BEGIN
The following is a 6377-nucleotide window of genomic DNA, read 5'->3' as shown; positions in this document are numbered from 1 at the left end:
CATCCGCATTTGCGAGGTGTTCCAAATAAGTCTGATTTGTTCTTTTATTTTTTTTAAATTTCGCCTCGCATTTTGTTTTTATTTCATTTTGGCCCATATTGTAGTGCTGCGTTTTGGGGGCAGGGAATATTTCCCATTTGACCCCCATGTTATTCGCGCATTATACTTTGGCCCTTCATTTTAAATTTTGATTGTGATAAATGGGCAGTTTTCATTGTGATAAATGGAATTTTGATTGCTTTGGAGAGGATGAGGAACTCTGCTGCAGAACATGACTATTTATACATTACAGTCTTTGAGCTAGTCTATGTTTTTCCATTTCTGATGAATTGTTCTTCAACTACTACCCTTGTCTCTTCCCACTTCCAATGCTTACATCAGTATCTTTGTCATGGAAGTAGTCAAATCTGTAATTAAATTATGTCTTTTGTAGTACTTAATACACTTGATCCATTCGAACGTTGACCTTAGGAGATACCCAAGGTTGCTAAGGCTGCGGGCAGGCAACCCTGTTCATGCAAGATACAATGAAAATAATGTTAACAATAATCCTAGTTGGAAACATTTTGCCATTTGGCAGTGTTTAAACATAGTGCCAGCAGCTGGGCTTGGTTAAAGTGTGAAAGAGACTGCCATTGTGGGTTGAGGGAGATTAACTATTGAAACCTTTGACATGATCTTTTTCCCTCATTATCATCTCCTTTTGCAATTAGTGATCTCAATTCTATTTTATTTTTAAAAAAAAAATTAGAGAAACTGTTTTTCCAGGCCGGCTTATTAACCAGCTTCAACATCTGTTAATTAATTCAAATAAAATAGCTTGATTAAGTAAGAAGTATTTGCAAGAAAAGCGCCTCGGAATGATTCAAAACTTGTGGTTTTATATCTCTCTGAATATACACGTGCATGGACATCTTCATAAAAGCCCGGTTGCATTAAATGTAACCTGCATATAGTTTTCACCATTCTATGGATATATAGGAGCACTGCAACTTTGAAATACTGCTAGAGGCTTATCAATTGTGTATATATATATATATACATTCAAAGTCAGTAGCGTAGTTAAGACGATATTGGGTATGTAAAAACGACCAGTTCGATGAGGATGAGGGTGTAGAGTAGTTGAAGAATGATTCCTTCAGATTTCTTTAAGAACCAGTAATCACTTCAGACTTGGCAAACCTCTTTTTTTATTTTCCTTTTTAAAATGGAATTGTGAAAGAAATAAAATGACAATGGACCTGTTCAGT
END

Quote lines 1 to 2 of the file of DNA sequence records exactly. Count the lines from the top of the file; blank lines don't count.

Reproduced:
The following is a 6377-nucleotide window of genomic DNA, read 5'->3' as shown; positions in this document are numbered from 1 at the left end:
CATCCGCATTTGCGAGGTGTTCCAAATAAGTCTGATTTGTTCTTTTATTTTTTTTAAATTTCGCCTCGCATTTTGTTTTTATTTCATTTTGGCCCATATTGTAGTGCTGCGTTTTGGGGGCAGGGAATATTTCCCATTTGACCCCCATGTTATTCGCGCATTATACTTTGGCCCTTCATTTTAAATTTTGATTGTGATAAATGGGCAGTTTTCATTGTGATAAATGGAATTTTGATTGCTTTGGAGAGGATGAGGAACTCTGCTGCAGAACATGACTATTTATACATTACAGTCTTTGAGCTAGTCTATGTTTTTCCATTTCTGATGAATTGTTCTTCAACTACTACCCTTGTCTCTTCCCACTTCCAATGCTTACATCAGTATCTTTGTCATGGAAGTAGTCAAATCTGTAATTAAATTATGTCTTTTGTAGTACTTAATACACTTGATCCATTCGAACGTTGACCTTAGGAGATACCCAAGGTTGCTAAGGCTGCGGGCAGGCAACCCTGTTCATGCAAGATACAATGAAAATAATGTTAACAATAATCCTAGTTGGAAACATTTTGCCATTTGGCAGTGTTTAAACATAGTGCCAGCAGCTGGGCTTGGTTAAAGTGTGAAAGAGACTGCCATTGTGGGTTGAGGGAGATTAACTATTGAAACCTTTGACATGATCTTTTTCCCTCATTATCATCTCCTTTTGCAATTAGTGATCTCAATTCTATTTTATTTTTAAAAAAAAAATTAGAGAAACTGTTTTTCCAGGCCGGCTTATTAACCAGCTTCAACATCTGTTAATTAATTCAAATAAAATAGCTTGATTAAGTAAGAAGTATTTGCAAGAAAAGCGCCTCGGAATGATTCAAAACTTGTGGTTTTATATCTCTCTGAATATACACGTGCATGGACATCTTCATAAAAGCCCGGTTGCATTAAATGTAACCTGCATATAGTTTTCACCATTCTATGGATATATAGGAGCACTGCAACTTTGAAATACTGCTAGAGGCTTATCAATTGTGTATATATATATATATACATTCAAAGTCAGTAGCGTAGTTAAGACGATATTGGGTATGTAAAAACGACCAGTTCGATGAGGATGAGGGTGTAGAGTAGTTGAAGAATGATTCCTTCAGATTTCTTTAAGAACCAGTAATCACTTCAGACTTGGCAAACCTCTTTTTTTATTTTCCTTTTTAAAATGGAATTGTGAAAGAAATAAAATGACAATGGACCTGTTCAGT